Intellectual Property

Taxi vs Taxi

Clip from The Last Breadbox, click to watch on Youtube

In 2008, Danwei published a clip from a documentary called The Last Breadbox by Sam Voutas showing city-wide spontaneous celebrations on the streets of Beijing after the city won the hosting rights for the 2008 Olympic Games.

Shot in summer 2001, the film follows three taxi drivers in Beijing as the city gears up for the Olympic bid. The three drivers are: a retrenched man in his 50s who grew up during the Cultural Revolution, a mother of an 8 year old daughter who dreams of opening a restaurant, and a carefree man in his 30s obsessed with tropical fish.

There are scenes of street celebrations and flag waving when Beijing wins the bid. Beijing rock band Shazi's (沙子) song "Our Current Healthy Little Aspirations" features prominently on the soundtrack. The film was released in 2002.

Fast forward to last weekend. A film called Beijing Taxi by Miao Wang premiered at the SXSW festival in Austin Texas yesterday.

It's a documentary that follows three taxi drivers in Beijing as the city gears up for the Olympics. One driver is in his mid 50s and came of age during the Cultural Revolution. The second, a mother of a young daughter, dreams of opening a clothing store. The
third driver is an optimistic man in his late thirties who goes fishing.

There are scenes of street celebrations and flag waving on the night of the opening ceremony. Beijing rock band Shazi's song "Our Current Healthy Little Aspirations" features prominently on the soundtrack.


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There are currently 5 Comments for Taxi vs Taxi.

Comments on Taxi vs Taxi

@miaowang claims on twitter this was a "coincidence". maybe the gneral topic was, but specific characters, scenes and music. give me a break

I met Miao Wang in Nov 06 for the screening of her short film Yellow Ox Mountain at Cherry Lane. At that time, she was already well into her film process and following two of her three final characters. In April 2007 we screened The Last Breadbox and I suggested she get in touch with director Sam Voutas and producer Melanie Ansley and see if they might eventually be able to screen the two films as a double feature or something.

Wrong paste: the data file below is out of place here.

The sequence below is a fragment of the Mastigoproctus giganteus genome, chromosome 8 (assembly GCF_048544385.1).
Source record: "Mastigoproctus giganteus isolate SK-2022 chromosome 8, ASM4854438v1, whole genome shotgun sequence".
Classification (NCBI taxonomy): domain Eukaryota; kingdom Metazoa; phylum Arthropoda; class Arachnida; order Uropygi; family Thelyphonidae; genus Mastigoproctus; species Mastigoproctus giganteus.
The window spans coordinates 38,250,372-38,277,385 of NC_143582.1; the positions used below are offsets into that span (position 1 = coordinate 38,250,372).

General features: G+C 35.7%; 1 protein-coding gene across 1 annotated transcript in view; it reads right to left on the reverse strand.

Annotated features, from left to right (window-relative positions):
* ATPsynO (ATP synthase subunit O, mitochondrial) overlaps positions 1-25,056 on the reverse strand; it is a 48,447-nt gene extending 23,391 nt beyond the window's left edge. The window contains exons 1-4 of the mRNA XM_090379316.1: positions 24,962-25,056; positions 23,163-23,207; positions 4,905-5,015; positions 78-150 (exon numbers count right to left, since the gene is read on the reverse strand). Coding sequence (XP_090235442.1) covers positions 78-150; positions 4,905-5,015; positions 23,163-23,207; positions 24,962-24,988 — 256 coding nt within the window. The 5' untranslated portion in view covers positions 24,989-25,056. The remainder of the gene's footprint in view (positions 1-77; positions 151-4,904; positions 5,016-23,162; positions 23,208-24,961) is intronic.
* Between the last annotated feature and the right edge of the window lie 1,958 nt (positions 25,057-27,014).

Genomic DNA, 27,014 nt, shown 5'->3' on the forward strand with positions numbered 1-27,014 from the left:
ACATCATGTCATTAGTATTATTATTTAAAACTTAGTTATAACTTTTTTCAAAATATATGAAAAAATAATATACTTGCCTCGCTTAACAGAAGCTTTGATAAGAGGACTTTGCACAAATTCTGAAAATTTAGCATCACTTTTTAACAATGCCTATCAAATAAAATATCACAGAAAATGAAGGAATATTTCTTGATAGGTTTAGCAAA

No documentary filmmaker wants to make a similar film to what exists, and while there may be striking similarities between the films (I haven't yet watched Beijing Taxi), Miao has no doubt chosen her characters on the basis of their interest as people. Cultural Revolution era drivers are not exactly rare in Beijing. And films on taxis either, as I have heard of at least 3 other films besides these two. Does anyone know what's up with the feature made from 3 fictional short films about taxis?

No doubt Miao made an unfortunate choice of song and probably should have listened more carefully to the soundtrack of The Last Breadbox to avoid overlap.

In any case, I'm looking forward to the Beijing Taxi Film Festival, or at least a good street fight between taxi film directors.

rock on

Patrick Pearce
Former Programmer, Cherry Lane Movies

@beijingtaxifilm @miaowang on twitter, how could you do such a thing to good people's hard work?

While I haven't seen Beijing Taxi (but plan to this Friday, as I live in the Austin area these days), I have seen The Last Breadbox and the trailers for both films. Coincidence is possible, but there are parallels between the two trailers that shouldn’t be ignored if this is to be a truly open and critical discussion about whether or not plagiarism has occurred. To be fair, I should say that I know the filmmakers of The Last Breakbox and feel bad for them given the nature of some of these coincidences. Consider that as Shazi's song "Our Current Healthy Little Aspirations" begins in both trailers, the exact same panning shot of cabs in a queue is used. In Miao Wang's trailer, this occurs at minute 0:32; in the Last Breadbox trailer, it's occurs at minute 2:07. The likelihood that two different directors with different training and backgrounds would choose the exact same camera shot, theme song, and application in the editing process is highly improbable, as well as suspect. This also, I think, cannot honestly be called a coincidence if Miao Wang herself has seen the film The Last Breadbox. Also, not to toot my horn and be needlessly intellectual, but I’m a fiction writer in an MFA program in the United States and have studied the intersection of form and content in fiction. In many ways, form and content are indivisible things and that there are similarities here makes these coincidences in the trailer look like a form of lazy creative theft (as in the accepted version being taking an idea, reinventing it, and, by product, making it ones own and unique). And as a former resident of Beijing who lived there for 13 years, this situation seems typically Zhongguo in my mind: ideas appear to have been copied wholesale, and as the speaker in the opening of Miao Wang’s trailer ironically notes about Beijingers not liking competition, piracy in China is a form a bypassing competition and fast-tracking forward without putting in real effort and thought. As unfortunate as it is to say that, I don’t think that cultural context can be ignored. Again, if the heart of the matter is the truth here, people will be critical of the situation and also open to very real possibility that plagiarism has occurred.

Trailers or abbreviated clips about the same subject are often similar. Any full comparison made ought to be made between the films themselves. I can confirm that in "The Last Breadbox" the song "Our Current Healthy Little Aspirations" plays over a montage of drivers queuing and at work, including the dolly-style shot mentioned. I'd be happy to make my film available to anyone interested. - Sam Voutas

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